Robert Eggers’ ‘The Lighthouse’ Review

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The upswing of the horror genre in recent years can be attributed to a handful of writer/directors that have recaptured the terror of past masterpieces. And leading the charge of this chilling resurgence is none other than Robert Eggers. After his cinematic debut, The VVitch, Eggers made a name for himself as a master of modern horror. Now, four years later, we’ve been gifted with another instant horror classic: The Lighthouse.

Robert Eggers is known for his period piece narratives, and The Lighthouse is no different. At the tail end of the 1800s, two lighthouse keepers become stranded on a remote New England island during a disastrous storm. While marooned, the two men struggle to withstand the ensuing paranoia and insanity of their claustrophobic and cataclysmic conditions.

Before even mentioning the performances, this film is amazing simply for its use of genre aesthetics and beautiful inspiration from works of the past. Eggers makes it apparent that he is pulling heavily from his German expressionist influences. Films like The Cabinet of Dr. Caligari and Nosferatu (which Eggers was previously slated to make) crept their way into every scene of The Lighthouse. The thick shadows, harsh lighting, formidable angles and moody tone made Eggers’ sophomore effort a masterclass in aesthetically powerful filmmaking.

Writer/director Robert Eggers also takes us back to the past by implementing the use of a 1.19:1 aspect ratio, which in itself, plays a major role in the storytelling of The Lighthouse. For decades, audiences have become accustomed to the widescreen and Cinemascope ratios that take up the entire screen from left to right. Eggers instead chooses to change the size of the frame to resemble more of a square, and with that, comes an immediate sense of claustrophobia. This feeling stems from the fact that at the core of The Lighthouse, is a story built from isolation. While living in their confined quarters, the remoteness of the island puts in motion the psychological torment that the two main characters can not, and will not, escape. They are cramped, alone, and essentially hopeless; by making the size of the screen smaller, the “walls” can literally cave in on the main characters and enhance this feeling ten fold.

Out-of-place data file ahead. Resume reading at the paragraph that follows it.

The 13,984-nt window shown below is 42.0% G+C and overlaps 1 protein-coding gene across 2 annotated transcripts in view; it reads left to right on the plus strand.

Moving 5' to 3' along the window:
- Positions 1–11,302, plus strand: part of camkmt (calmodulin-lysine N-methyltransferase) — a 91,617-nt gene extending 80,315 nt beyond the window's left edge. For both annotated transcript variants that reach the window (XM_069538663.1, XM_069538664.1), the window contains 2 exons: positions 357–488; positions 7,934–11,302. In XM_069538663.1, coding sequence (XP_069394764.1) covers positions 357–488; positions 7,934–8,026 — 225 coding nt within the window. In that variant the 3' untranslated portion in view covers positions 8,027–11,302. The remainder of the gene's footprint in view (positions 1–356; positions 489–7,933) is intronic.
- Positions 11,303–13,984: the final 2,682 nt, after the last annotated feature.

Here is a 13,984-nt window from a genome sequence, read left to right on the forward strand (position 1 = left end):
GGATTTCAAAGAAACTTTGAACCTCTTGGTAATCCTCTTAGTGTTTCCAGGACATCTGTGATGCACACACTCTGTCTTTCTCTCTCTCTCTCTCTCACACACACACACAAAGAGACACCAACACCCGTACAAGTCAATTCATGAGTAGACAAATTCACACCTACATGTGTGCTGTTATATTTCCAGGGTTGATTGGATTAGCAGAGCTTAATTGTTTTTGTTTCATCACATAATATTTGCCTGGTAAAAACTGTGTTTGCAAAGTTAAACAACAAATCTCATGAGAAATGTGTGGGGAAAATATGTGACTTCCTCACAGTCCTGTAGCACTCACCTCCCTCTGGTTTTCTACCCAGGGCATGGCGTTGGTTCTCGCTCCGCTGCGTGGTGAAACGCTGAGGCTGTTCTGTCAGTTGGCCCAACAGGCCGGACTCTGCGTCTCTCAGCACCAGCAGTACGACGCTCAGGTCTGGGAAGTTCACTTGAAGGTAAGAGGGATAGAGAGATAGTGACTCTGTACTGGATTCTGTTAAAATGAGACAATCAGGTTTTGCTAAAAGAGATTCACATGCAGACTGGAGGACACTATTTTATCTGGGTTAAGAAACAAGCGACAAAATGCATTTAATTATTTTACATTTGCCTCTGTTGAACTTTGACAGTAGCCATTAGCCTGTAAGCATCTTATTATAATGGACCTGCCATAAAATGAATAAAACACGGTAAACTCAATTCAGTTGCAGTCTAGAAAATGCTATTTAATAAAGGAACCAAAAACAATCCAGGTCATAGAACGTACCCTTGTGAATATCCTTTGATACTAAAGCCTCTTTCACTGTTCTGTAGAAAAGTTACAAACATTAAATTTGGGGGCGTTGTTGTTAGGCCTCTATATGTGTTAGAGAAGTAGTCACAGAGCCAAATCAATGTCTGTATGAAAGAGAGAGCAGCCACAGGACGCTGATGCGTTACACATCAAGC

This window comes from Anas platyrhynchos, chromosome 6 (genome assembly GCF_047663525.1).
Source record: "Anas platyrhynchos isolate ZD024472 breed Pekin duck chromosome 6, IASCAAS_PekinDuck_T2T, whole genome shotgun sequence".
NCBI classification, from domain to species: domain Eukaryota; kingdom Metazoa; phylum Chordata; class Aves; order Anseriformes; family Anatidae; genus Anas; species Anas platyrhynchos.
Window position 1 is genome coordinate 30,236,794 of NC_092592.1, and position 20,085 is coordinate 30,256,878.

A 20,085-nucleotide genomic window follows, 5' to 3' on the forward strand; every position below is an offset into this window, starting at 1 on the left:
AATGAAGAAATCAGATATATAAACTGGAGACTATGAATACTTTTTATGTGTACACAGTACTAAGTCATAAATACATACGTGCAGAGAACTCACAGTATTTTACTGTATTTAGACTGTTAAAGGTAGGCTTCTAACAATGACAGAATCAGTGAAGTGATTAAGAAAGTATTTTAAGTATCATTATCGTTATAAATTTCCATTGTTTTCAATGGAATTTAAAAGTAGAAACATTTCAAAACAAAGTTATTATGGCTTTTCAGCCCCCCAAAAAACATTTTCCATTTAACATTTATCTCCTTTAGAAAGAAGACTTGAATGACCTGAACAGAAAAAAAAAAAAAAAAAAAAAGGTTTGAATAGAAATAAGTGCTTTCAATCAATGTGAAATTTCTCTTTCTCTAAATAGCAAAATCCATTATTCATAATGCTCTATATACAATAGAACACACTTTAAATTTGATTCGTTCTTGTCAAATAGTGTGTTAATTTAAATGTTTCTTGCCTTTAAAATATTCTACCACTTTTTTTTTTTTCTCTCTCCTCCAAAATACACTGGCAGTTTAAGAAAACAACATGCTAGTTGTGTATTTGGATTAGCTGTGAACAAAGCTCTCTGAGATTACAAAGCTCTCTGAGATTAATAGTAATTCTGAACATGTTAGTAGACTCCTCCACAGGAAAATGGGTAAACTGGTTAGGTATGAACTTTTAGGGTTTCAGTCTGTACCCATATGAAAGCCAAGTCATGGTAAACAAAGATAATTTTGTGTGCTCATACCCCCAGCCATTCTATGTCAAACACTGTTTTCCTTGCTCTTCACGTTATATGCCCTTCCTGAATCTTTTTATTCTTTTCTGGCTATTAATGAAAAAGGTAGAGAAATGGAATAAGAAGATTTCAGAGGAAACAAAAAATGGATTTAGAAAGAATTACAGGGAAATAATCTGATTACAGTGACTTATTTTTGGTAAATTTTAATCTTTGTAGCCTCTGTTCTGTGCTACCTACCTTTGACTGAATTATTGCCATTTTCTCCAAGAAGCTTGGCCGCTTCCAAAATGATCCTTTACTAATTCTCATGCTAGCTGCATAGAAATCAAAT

The tandem of Willem Dafoe and Robert Pattinson was nothing short of exhilarating. At every turn, their odd chemistry became toxic and a curse-riddled argument was bound to take place. Dafoe as “Thomas Wake” — the old, sea ferring lighthouse keeper (or “wickie”) — was absolutely brilliant. His grasp on the poetic dialect of an 1800s seaman and the tics he brought with it was so impressive to watch. Pattinson also has a peak performance in The Lighthouse as the younger wickie, “Ephraim Winslow.” His character is plagued with a mix of lethal curiosity, sexual frustration, and a foggy memory— a very dangerous cocktail. Winslow and Wake’s relationship is so contentious, yet so romantic once they become drunk. They sing at the top of their lungs, destroy their house with their wild dancing, and drunkenly spout with one another while on the floor. Their friendship feels so genuine, but seedlings of dishonesty and subtle sexual tension completely undermine the joy of the cramped household.

Winslow and Wake don’t know each other. But, once they begin to drink, some secrets spill from them both. The wickies share some truths, as well as a few lies, which muddies their already cloudy view of one another. Everything about their relationship is uncertain, and in that confusion, the two men absolutely lose their minds. This confusion also brings rise to some sexual tension. While Winslow is violently and unabashedly horny, Wake is longing for a connection. His life as a wickie has left him lonely; and, instead of being outwardly melancholy, Wake hardens his heart to the idea of anything resembling a relationship. This subplot is played subtly, but adds so much depth to both the story and its ambiguous characters.

The Lighthouse is a film that can be unpacked for hours and hours on end. Whether it’s potent Greek symbolism or layered sea lore, there’s always something to dissect. With beautiful imagery, engulfing sound design, and the raucous duo that was Dafoe and Pattinson— the Oscars will have quite the dilemma this awards season.